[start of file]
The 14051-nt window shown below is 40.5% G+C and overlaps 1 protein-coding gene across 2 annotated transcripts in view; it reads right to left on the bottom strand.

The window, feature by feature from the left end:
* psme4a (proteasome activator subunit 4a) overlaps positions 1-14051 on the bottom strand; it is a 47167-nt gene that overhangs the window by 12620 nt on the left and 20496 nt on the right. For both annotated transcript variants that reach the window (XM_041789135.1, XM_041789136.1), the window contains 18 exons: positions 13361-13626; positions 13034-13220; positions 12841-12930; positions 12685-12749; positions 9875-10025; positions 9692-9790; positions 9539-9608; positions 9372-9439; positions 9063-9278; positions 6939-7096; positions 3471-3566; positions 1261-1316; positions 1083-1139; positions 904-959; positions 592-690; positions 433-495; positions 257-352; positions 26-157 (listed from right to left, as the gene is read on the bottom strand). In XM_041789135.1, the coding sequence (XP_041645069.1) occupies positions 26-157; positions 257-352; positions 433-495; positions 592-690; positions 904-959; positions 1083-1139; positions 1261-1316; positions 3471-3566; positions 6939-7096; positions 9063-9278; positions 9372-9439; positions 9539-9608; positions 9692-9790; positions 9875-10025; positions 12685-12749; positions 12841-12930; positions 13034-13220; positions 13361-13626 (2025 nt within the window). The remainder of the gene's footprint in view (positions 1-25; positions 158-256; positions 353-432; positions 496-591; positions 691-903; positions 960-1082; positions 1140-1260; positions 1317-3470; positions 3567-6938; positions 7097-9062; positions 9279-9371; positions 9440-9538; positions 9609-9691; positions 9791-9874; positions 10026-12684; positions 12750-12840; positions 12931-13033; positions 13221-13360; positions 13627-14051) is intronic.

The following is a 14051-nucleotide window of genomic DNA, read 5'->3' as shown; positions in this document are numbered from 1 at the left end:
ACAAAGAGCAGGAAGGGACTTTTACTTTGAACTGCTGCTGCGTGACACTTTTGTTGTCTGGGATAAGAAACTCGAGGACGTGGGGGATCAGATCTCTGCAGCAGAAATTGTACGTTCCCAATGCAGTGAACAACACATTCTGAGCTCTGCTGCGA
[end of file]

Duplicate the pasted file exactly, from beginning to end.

The 14051-nt window shown below is 40.5% G+C and overlaps 1 protein-coding gene across 2 annotated transcripts in view; it reads right to left on the bottom strand.

The window, feature by feature from the left end:
* psme4a (proteasome activator subunit 4a) overlaps positions 1-14051 on the bottom strand; it is a 47167-nt gene that overhangs the window by 12620 nt on the left and 20496 nt on the right. For both annotated transcript variants that reach the window (XM_041789135.1, XM_041789136.1), the window contains 18 exons: positions 13361-13626; positions 13034-13220; positions 12841-12930; positions 12685-12749; positions 9875-10025; positions 9692-9790; positions 9539-9608; positions 9372-9439; positions 9063-9278; positions 6939-7096; positions 3471-3566; positions 1261-1316; positions 1083-1139; positions 904-959; positions 592-690; positions 433-495; positions 257-352; positions 26-157 (listed from right to left, as the gene is read on the bottom strand). In XM_041789135.1, the coding sequence (XP_041645069.1) occupies positions 26-157; positions 257-352; positions 433-495; positions 592-690; positions 904-959; positions 1083-1139; positions 1261-1316; positions 3471-3566; positions 6939-7096; positions 9063-9278; positions 9372-9439; positions 9539-9608; positions 9692-9790; positions 9875-10025; positions 12685-12749; positions 12841-12930; positions 13034-13220; positions 13361-13626 (2025 nt within the window). The remainder of the gene's footprint in view (positions 1-25; positions 158-256; positions 353-432; positions 496-591; positions 691-903; positions 960-1082; positions 1140-1260; positions 1317-3470; positions 3567-6938; positions 7097-9062; positions 9279-9371; positions 9440-9538; positions 9609-9691; positions 9791-9874; positions 10026-12684; positions 12750-12840; positions 12931-13033; positions 13221-13360; positions 13627-14051) is intronic.

The following is a 14051-nucleotide window of genomic DNA, read 5'->3' as shown; positions in this document are numbered from 1 at the left end:
ACAAAGAGCAGGAAGGGACTTTTACTTTGAACTGCTGCTGCGTGACACTTTTGTTGTCTGGGATAAGAAACTCGAGGACGTGGGGGATCAGATCTCTGCAGCAGAAATTGTACGTTCCCAATGCAGTGAACAACACATTCTGAGCTCTGCTGCGA